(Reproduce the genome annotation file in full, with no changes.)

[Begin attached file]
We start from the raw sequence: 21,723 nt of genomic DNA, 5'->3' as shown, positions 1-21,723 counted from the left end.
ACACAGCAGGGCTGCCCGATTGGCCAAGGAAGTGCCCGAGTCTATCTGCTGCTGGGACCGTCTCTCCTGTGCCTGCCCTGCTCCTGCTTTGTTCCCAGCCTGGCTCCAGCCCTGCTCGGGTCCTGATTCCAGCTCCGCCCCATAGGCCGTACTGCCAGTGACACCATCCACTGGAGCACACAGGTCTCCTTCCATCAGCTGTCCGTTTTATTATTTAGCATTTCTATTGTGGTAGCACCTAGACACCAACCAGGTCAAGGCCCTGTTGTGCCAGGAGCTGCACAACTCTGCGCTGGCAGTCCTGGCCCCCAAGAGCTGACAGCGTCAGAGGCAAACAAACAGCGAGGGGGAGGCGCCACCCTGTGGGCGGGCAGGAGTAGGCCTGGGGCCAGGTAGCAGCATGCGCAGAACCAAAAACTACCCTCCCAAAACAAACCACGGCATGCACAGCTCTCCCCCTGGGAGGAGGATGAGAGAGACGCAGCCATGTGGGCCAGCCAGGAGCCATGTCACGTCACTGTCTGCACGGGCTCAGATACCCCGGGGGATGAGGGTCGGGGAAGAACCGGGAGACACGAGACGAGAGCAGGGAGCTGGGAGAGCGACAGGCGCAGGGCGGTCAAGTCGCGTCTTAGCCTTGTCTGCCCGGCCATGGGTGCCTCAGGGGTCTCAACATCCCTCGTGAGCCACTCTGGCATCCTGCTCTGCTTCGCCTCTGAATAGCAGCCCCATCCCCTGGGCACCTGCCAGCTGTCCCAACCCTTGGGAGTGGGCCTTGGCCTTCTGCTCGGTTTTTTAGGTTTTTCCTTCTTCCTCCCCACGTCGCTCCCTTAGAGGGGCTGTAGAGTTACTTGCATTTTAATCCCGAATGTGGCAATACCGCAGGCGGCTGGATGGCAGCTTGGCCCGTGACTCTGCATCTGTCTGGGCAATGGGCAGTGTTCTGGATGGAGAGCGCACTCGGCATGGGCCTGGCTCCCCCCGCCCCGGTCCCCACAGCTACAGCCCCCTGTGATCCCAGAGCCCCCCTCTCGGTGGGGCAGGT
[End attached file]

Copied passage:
We start from the raw sequence: 21,723 nt of genomic DNA, 5'->3' as shown, positions 1-21,723 counted from the left end.
ACACAGCAGGGCTGCCCGATTGGCCAAGGAAGTGCCCGAGTCTATCTGCTGCTGGGACCGTCTCTCCTGTGCCTGCCCTGCTCCTGCTTTGTTCCCAGCCTGGCTCCAGCCCTGCTCGGGTCCTGATTCCAGCTCCGCCCCATAGGCCGTACTGCCAGTGACACCATCCACTGGAGCACACAGGTCTCCTTCCATCAGCTGTCCGTTTTATTATTTAGCATTTCTATTGTGGTAGCACCTAGACACCAACCAGGTCAAGGCCCTGTTGTGCCAGGAGCTGCACAACTCTGCGCTGGCAGTCCTGGCCCCCAAGAGCTGACAGCGTCAGAGGCAAACAAACAGCGAGGGGGAGGCGCCACCCTGTGGGCGGGCAGGAGTAGGCCTGGGGCCAGGTAGCAGCATGCGCAGAACCAAAAACTACCCTCCCAAAACAAACCACGGCATGCACAGCTCTCCCCCTGGGAGGAGGATGAGAGAGACGCAGCCATGTGGGCCAGCCAGGAGCCATGTCACGTCACTGTCTGCACGGGCTCAGATACCCCGGGGGATGAGGGTCGGGGAAGAACCGGGAGACACGAGACGAGAGCAGGGAGCTGGGAGAGCGACAGGCGCAGGGCGGTCAAGTCGCGTCTTAGCCTTGTCTGCCCGGCCATGGGTGCCTCAGGGGTCTCAACATCCCTCGTGAGCCACTCTGGCATCCTGCTCTGCTTCGCCTCTGAATAGCAGCCCCATCCCCTGGGCACCTGCCAGCTGTCCCAACCCTTGGGAGTGGGCCTTGGCCTTCTGCTCGGTTTTTTAGGTTTTTCCTTCTTCCTCCCCACGTCGCTCCCTTAGAGGGGCTGTAGAGTTACTTGCATTTTAATCCCGAATGTGGCAATACCGCAGGCGGCTGGATGGCAGCTTGGCCCGTGACTCTGCATCTGTCTGGGCAATGGGCAGTGTTCTGGATGGAGAGCGCACTCGGCATGGGCCTGGCTCCCCCCGCCCCGGTCCCCACAGCTACAGCCCCCTGTGATCCCAGAGCCCCCCTCTCGGTGGGGCAGGT